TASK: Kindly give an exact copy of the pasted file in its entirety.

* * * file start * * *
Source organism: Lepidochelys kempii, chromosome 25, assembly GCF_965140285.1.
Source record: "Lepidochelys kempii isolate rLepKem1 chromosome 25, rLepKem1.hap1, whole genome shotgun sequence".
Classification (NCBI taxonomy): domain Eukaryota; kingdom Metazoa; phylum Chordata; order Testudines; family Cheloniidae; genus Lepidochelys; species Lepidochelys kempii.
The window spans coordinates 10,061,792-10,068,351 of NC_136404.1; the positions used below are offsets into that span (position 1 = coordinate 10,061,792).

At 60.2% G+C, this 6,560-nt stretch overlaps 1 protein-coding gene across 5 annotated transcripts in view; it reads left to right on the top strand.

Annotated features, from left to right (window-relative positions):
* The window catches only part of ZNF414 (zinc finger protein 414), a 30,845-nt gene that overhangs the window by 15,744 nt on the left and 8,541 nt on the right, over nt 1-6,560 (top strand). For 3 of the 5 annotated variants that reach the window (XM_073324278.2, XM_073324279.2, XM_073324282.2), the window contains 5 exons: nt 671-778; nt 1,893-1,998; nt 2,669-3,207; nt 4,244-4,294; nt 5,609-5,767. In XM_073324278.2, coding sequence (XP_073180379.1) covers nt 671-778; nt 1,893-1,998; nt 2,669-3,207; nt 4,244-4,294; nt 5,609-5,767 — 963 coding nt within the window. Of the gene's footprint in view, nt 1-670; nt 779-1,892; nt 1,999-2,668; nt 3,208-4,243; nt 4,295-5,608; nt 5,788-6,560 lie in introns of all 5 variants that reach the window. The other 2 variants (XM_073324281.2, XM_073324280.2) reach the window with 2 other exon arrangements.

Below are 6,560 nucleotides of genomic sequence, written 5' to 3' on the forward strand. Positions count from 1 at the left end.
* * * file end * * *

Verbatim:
Source organism: Lepidochelys kempii, chromosome 25, assembly GCF_965140285.1.
Source record: "Lepidochelys kempii isolate rLepKem1 chromosome 25, rLepKem1.hap1, whole genome shotgun sequence".
Classification (NCBI taxonomy): domain Eukaryota; kingdom Metazoa; phylum Chordata; order Testudines; family Cheloniidae; genus Lepidochelys; species Lepidochelys kempii.
The window spans coordinates 10,061,792-10,068,351 of NC_136404.1; the positions used below are offsets into that span (position 1 = coordinate 10,061,792).

At 60.2% G+C, this 6,560-nt stretch overlaps 1 protein-coding gene across 5 annotated transcripts in view; it reads left to right on the top strand.

Annotated features, from left to right (window-relative positions):
* The window catches only part of ZNF414 (zinc finger protein 414), a 30,845-nt gene that overhangs the window by 15,744 nt on the left and 8,541 nt on the right, over nt 1-6,560 (top strand). For 3 of the 5 annotated variants that reach the window (XM_073324278.2, XM_073324279.2, XM_073324282.2), the window contains 5 exons: nt 671-778; nt 1,893-1,998; nt 2,669-3,207; nt 4,244-4,294; nt 5,609-5,767. In XM_073324278.2, coding sequence (XP_073180379.1) covers nt 671-778; nt 1,893-1,998; nt 2,669-3,207; nt 4,244-4,294; nt 5,609-5,767 — 963 coding nt within the window. Of the gene's footprint in view, nt 1-670; nt 779-1,892; nt 1,999-2,668; nt 3,208-4,243; nt 4,295-5,608; nt 5,788-6,560 lie in introns of all 5 variants that reach the window. The other 2 variants (XM_073324281.2, XM_073324280.2) reach the window with 2 other exon arrangements.

Below are 6,560 nucleotides of genomic sequence, written 5' to 3' on the forward strand. Positions count from 1 at the left end.